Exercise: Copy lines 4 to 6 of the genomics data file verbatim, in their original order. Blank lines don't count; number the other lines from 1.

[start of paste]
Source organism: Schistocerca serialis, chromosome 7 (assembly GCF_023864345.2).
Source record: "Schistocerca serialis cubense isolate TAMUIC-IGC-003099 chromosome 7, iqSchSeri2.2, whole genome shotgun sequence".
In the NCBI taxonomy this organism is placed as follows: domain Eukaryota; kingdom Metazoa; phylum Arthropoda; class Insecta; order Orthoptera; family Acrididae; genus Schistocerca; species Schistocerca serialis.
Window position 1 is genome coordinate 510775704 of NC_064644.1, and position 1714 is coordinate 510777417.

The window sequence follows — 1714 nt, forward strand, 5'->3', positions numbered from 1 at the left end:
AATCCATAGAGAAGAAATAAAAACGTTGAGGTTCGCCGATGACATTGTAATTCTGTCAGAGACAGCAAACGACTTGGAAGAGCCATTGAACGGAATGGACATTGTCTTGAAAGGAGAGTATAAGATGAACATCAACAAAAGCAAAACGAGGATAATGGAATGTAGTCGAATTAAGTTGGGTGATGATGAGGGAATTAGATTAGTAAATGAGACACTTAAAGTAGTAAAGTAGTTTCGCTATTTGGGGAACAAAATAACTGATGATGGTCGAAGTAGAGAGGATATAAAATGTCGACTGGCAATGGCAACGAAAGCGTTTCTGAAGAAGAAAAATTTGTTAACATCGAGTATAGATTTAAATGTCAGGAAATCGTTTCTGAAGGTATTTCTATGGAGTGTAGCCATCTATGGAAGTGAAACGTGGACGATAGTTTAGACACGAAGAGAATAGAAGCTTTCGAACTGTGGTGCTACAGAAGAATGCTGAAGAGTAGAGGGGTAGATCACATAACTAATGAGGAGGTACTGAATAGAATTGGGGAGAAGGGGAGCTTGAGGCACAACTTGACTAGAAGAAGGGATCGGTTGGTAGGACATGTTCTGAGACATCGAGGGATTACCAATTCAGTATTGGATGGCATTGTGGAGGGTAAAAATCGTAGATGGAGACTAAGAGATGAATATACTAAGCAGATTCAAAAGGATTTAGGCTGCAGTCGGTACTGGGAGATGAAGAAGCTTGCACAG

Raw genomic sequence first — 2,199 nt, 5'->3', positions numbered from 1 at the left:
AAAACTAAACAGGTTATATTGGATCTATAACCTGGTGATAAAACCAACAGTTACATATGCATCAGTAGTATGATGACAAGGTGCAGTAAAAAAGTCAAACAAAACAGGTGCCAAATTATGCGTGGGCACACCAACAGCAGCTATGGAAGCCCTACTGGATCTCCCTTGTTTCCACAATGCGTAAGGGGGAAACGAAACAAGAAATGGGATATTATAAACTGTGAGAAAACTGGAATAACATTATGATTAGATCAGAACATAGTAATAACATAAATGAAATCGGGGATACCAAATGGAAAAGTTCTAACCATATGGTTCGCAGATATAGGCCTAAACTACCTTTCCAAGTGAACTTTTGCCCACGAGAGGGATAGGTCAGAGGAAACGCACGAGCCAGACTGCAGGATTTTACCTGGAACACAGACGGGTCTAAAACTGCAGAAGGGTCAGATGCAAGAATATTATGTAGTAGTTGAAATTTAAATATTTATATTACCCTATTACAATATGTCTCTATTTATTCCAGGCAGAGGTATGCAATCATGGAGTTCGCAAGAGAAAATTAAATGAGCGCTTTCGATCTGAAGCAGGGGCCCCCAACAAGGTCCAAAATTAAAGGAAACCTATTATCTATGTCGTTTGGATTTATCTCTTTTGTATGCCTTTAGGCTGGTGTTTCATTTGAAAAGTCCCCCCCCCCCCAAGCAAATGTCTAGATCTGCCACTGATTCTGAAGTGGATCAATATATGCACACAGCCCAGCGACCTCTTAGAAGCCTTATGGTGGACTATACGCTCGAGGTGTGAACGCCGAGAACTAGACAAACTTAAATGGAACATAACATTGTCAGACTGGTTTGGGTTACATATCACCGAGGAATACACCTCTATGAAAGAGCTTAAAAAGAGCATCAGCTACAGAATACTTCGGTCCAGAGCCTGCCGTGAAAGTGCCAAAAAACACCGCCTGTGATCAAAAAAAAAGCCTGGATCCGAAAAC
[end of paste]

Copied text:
Window position 1 is genome coordinate 510775704 of NC_064644.1, and position 1714 is coordinate 510777417.

The window sequence follows — 1714 nt, forward strand, 5'->3', positions numbered from 1 at the left end:
AATCCATAGAGAAGAAATAAAAACGTTGAGGTTCGCCGATGACATTGTAATTCTGTCAGAGACAGCAAACGACTTGGAAGAGCCATTGAACGGAATGGACATTGTCTTGAAAGGAGAGTATAAGATGAACATCAACAAAAGCAAAACGAGGATAATGGAATGTAGTCGAATTAAGTTGGGTGATGATGAGGGAATTAGATTAGTAAATGAGACACTTAAAGTAGTAAAGTAGTTTCGCTATTTGGGGAACAAAATAACTGATGATGGTCGAAGTAGAGAGGATATAAAATGTCGACTGGCAATGGCAACGAAAGCGTTTCTGAAGAAGAAAAATTTGTTAACATCGAGTATAGATTTAAATGTCAGGAAATCGTTTCTGAAGGTATTTCTATGGAGTGTAGCCATCTATGGAAGTGAAACGTGGACGATAGTTTAGACACGAAGAGAATAGAAGCTTTCGAACTGTGGTGCTACAGAAGAATGCTGAAGAGTAGAGGGGTAGATCACATAACTAATGAGGAGGTACTGAATAGAATTGGGGAGAAGGGGAGCTTGAGGCACAACTTGACTAGAAGAAGGGATCGGTTGGTAGGACATGTTCTGAGACATCGAGGGATTACCAATTCAGTATTGGATGGCATTGTGGAGGGTAAAAATCGTAGATGGAGACTAAGAGATGAATATACTAAGCAGATTCAAAAGGATTTAGGCTGCAGTCGGTACTGGGAGATGAAGAAGCTTGCACAG